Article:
Monday, November 20, 2017

Ca. Santa Clara Sup. Court got it right: "Preponderance Of the Evidence" is the correct BPH standard

In the United States legal system, there are several Standards of Proof that must be met before the judge (or decision maker) decides who wins a case. Below are definitions of the standards, in order to better understand a recent (11/14/17) Superior Court Judge Order from Santa Clara. The Judge Granted an inmate's Habeas Corpus Petition, based on the Board of Parole Hearings, using the wrong Standard of Proof during the hearing.

The Preponderance of the Evidence is a standard of evidence, or standard of proof, normally used in civil trials vs. criminal trials.Although not the law, we sometime state the standard of proof, in a numerical value. Here the requirement would be that more then 50% of the evidence points to something. For example: At the end of civil case A v. B, 51% of the evidence favors A. Thus, A has a Preponderance of the Evidence, A has met their burden of proof, and A will win the case. The English expression "More likely than not" is also sometimes used for describing this burden of proof.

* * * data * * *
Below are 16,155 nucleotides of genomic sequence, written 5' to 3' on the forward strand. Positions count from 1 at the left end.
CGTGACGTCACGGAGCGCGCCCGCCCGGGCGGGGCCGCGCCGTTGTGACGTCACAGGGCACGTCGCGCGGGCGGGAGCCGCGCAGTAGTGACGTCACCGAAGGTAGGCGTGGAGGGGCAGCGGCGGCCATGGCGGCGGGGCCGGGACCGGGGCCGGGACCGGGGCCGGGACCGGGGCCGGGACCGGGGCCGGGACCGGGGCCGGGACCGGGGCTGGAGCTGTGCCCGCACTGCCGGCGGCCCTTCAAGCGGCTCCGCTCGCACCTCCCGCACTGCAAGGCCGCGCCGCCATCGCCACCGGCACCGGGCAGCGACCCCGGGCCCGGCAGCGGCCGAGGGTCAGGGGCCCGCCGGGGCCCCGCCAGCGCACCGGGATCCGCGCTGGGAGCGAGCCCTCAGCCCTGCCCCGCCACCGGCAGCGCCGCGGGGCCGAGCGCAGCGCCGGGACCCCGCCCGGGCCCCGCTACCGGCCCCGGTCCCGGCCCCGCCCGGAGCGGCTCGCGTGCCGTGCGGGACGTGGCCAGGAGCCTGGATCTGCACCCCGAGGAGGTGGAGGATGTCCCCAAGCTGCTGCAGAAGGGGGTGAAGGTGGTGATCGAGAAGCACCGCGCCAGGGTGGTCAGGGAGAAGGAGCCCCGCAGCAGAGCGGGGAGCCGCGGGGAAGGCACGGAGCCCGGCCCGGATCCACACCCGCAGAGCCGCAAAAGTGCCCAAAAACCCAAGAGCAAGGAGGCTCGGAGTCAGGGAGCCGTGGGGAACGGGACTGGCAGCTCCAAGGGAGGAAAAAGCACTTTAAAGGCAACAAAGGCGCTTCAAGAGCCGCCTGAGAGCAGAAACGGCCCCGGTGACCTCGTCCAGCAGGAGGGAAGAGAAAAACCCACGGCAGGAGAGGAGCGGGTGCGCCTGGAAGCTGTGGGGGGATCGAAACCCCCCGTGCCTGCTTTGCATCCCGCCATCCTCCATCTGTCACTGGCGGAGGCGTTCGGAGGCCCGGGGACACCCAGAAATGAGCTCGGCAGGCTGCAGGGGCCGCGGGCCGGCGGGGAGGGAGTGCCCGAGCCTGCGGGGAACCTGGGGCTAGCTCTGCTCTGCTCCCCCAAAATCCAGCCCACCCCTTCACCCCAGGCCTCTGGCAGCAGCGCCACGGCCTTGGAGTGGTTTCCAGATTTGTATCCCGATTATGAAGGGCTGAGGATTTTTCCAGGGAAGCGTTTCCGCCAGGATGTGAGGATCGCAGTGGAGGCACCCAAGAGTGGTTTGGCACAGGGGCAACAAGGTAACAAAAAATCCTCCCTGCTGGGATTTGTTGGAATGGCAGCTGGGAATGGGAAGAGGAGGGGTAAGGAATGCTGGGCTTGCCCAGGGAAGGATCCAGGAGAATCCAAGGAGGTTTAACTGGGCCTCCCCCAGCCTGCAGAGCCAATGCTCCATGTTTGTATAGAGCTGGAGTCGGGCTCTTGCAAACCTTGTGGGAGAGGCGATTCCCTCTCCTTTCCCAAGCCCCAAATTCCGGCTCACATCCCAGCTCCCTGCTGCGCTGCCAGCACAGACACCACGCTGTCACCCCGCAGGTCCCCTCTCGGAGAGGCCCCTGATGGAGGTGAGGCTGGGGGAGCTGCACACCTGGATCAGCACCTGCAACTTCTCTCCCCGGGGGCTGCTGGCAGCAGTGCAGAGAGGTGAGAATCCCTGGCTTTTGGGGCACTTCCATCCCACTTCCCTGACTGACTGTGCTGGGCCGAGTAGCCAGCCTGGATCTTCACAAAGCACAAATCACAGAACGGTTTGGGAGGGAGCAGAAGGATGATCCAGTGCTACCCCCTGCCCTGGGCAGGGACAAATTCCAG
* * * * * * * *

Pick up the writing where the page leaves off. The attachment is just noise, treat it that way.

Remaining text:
If we extrapolate this method to the Parole Suitability Hearings, then it means if Parole is Denied - the unsuitability factors must be found by a Preponderance of the Evidence. In other words, the Board is required to weigh all the relevant evidence and if 51% of the evidence favors unsuitability then the Board can deny a parole grant. They should NOT use the highly differential standard of "some evidence"  used by the Court. If we ventured a numerical value the "some evidence", it may require maybe only 5-10% of the evidence favors unsuitability. (Note : Editor's opinion on this "some evidence" numerical value)

The next most stringent category is “Clear and Convincing Evidence,” which is used in some criminal trials, civil cases, and now in the Board of Parole Hearings (BPH) when applying Marsy's Law length of Denial (3 to 15 years). A medium level of burden of proof which is a more rigorous standard to meet than the preponderance of the evidence standard, but a less rigorous standard to meet than proving evidence beyond a reasonable doubt. 

Finally,  the criminal courts use the highest standard of guilty “Beyond a Reasonable Doubt”. Those legal authorities who venture to assign a numerical value to “beyond a reasonable doubt” place it in the certainty range of 95%.